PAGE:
Prime Minister Malcolm Turnbull insists he is focused on bringing down electricity bills as speculation rises of a rebellion within coalition ranks.
Malcolm Turnbull insists his focus is on power prices - not his own job - as infighting over energy policy threatens to cut short his time as prime minister.
There is growing speculation Mr Turnbull could be in strife amid internal divisions over his government's flagship National Energy Guarantee.
The prime minister has flagged a number of changes to his signature policy in an attempt to shore up support, including stricter controls on electricity retailers and a shift in the way carbon emission reductions are set.
However, it is far from certain whether the revised position will be enough to quell a rebellion inside his own ranks.
Mr Turnbull was asked on Sunday if he was concerned by critics claiming the numbers against him within the coalition party room were rising.
"I'm focused on getting energy prices down and I'll leave you to all of the speculation," he told reporters in western NSW.
Some conservative colleagues have begun drifting towards Home Affairs Minister Peter Dutton as their preferred prime minister.
The leadership speculation gathered steam after a radio interview where Mr Dutton said further disagreements could lead to his resignation from cabinet.
"In relation to media stories today, just to make very clear, the prime minister has my support," Mr Dutton tweeted on Saturday.
"I support the policies of the government. My position hasn't changed from my comments last Thursday."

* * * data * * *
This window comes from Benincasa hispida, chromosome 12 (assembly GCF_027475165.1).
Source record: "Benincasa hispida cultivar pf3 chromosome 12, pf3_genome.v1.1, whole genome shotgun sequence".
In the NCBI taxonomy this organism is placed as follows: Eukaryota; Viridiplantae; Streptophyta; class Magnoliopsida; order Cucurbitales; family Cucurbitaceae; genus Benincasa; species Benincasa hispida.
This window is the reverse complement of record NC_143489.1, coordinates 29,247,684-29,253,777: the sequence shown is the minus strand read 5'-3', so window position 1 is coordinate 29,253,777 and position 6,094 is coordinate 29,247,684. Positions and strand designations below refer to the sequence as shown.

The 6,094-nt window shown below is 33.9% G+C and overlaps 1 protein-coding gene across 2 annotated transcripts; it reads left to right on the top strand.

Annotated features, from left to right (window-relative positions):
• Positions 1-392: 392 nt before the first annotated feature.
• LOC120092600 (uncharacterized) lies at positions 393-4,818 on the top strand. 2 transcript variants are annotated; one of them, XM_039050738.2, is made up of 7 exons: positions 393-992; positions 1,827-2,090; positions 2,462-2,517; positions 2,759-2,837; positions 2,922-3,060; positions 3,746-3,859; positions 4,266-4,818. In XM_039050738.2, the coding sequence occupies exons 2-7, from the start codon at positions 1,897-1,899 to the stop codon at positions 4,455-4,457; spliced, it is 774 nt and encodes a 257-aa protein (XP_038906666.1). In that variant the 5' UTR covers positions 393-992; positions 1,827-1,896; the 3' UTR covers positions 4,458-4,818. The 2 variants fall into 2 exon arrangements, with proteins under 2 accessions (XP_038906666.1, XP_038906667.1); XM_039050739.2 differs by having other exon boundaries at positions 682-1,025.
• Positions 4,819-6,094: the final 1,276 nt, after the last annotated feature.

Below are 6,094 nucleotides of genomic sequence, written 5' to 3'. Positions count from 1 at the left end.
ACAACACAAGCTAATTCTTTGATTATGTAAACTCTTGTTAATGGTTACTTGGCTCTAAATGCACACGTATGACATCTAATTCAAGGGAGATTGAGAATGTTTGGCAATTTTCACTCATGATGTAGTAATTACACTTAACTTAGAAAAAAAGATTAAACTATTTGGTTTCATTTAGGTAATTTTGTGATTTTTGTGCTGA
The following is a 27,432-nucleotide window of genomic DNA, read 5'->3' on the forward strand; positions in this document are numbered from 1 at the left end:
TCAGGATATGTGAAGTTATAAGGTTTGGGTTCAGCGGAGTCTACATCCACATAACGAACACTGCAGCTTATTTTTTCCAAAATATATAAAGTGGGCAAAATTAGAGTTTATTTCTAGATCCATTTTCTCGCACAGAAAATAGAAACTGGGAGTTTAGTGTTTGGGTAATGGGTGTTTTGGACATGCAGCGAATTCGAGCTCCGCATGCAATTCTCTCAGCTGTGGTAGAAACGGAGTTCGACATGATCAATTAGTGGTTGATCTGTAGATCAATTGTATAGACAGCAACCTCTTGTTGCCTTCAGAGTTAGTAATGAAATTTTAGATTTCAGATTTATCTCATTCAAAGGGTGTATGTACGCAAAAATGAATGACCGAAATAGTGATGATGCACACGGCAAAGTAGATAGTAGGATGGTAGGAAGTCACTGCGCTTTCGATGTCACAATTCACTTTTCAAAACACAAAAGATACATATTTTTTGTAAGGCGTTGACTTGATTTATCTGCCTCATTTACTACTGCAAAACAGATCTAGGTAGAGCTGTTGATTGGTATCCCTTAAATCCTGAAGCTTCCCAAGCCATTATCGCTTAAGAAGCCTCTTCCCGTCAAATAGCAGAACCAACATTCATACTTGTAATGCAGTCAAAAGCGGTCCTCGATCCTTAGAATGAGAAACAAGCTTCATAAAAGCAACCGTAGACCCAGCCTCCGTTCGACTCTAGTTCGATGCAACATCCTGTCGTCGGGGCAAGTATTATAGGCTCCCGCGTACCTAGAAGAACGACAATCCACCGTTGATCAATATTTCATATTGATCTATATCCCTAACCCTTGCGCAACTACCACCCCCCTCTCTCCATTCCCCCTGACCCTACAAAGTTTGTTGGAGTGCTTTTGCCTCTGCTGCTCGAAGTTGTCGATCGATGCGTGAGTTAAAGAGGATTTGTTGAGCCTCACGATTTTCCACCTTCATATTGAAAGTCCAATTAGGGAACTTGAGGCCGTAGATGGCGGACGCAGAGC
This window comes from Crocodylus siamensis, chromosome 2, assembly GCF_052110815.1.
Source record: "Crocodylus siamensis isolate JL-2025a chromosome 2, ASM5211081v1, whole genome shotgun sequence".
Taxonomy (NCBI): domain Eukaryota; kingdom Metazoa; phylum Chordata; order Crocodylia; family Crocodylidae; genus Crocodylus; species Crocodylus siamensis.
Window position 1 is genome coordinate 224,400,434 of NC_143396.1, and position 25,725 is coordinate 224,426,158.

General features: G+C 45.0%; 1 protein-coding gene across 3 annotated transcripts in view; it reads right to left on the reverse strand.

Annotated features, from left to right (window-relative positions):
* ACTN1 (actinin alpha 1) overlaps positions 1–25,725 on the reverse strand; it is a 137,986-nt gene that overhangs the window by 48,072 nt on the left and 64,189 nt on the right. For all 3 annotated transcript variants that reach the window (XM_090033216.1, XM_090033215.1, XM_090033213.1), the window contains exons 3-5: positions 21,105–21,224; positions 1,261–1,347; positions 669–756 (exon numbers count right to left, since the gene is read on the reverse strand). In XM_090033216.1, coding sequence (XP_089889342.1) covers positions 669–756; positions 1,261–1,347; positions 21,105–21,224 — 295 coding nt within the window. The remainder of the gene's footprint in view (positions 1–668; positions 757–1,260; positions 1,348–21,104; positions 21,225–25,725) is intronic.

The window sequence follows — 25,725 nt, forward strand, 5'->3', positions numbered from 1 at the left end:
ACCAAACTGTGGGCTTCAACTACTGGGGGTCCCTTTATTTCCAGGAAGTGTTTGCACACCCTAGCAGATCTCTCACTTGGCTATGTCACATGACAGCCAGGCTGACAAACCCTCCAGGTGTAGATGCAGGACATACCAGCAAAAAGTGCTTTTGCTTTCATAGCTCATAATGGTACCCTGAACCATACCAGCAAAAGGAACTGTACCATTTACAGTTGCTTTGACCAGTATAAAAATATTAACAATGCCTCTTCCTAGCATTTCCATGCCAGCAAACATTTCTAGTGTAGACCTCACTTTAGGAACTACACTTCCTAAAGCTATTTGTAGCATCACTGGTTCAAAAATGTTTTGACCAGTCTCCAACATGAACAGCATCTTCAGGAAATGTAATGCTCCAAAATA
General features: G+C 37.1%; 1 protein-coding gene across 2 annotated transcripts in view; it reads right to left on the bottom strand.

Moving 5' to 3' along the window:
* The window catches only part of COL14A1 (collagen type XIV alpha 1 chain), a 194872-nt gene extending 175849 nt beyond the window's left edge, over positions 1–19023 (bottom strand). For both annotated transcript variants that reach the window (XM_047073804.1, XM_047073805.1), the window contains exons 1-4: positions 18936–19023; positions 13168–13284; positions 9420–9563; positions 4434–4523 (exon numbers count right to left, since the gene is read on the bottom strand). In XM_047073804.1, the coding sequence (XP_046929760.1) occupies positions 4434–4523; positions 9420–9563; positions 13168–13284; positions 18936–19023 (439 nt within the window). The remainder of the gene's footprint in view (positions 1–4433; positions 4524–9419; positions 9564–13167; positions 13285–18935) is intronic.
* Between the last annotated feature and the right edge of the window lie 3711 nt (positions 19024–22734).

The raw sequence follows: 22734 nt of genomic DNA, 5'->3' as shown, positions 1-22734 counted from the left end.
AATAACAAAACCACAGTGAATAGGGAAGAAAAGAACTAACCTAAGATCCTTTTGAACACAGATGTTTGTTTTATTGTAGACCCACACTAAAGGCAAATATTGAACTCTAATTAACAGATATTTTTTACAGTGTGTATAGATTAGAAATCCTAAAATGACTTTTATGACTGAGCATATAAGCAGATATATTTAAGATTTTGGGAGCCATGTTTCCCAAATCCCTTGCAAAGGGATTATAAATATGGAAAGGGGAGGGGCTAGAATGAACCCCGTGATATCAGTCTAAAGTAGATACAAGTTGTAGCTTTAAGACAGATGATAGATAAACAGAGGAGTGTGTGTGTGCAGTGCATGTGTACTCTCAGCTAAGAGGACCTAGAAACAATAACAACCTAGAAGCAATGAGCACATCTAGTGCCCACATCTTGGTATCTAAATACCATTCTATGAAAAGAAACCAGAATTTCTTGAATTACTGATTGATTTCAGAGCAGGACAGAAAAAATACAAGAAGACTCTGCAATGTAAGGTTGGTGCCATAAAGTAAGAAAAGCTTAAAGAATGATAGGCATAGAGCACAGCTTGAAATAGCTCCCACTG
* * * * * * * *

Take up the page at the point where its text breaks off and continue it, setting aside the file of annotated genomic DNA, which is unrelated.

On Sunday, Nationals deputy leader Bridget McKenzie twice refused to say whether she would like to see Mr Turnbull stay on as prime minister, before eventually saying "yes" when asked for a third time.
Senator McKenzie will be among cabinet ministers gathered for dinner at the Lodge on Sunday, where Mr Turnbull is expected to pitch major changes to energy and tax policy in a bid to quell unrest.
She insisted the prime minister was doing a great job when asked how safe his leadership was.
Quizzed about whether Mr Turnbull should remain in the top job, Senator McKenzie initially said her focus was on delivering for regional Australia.
"That's my one, two and three focus," she told Sky News on Sunday.
"I'll leave commentary on the Liberal Party to the Liberals."
Pressed again on whether Mr Turnbull should continue leading the government, Senator McKenzie said his record of delivery spoke for itself.
Questioned a third time on whether she would like him to stay on, the senator eventually said "yes".
"I think Malcolm Turnbull is our prime minister and I would like to see him stay as our prime ministers, and that is actually a decision for the Liberal Party," she told Sky host David Speers.
"I haven't heard anything personally that would suggest that is not going to continue to be the case."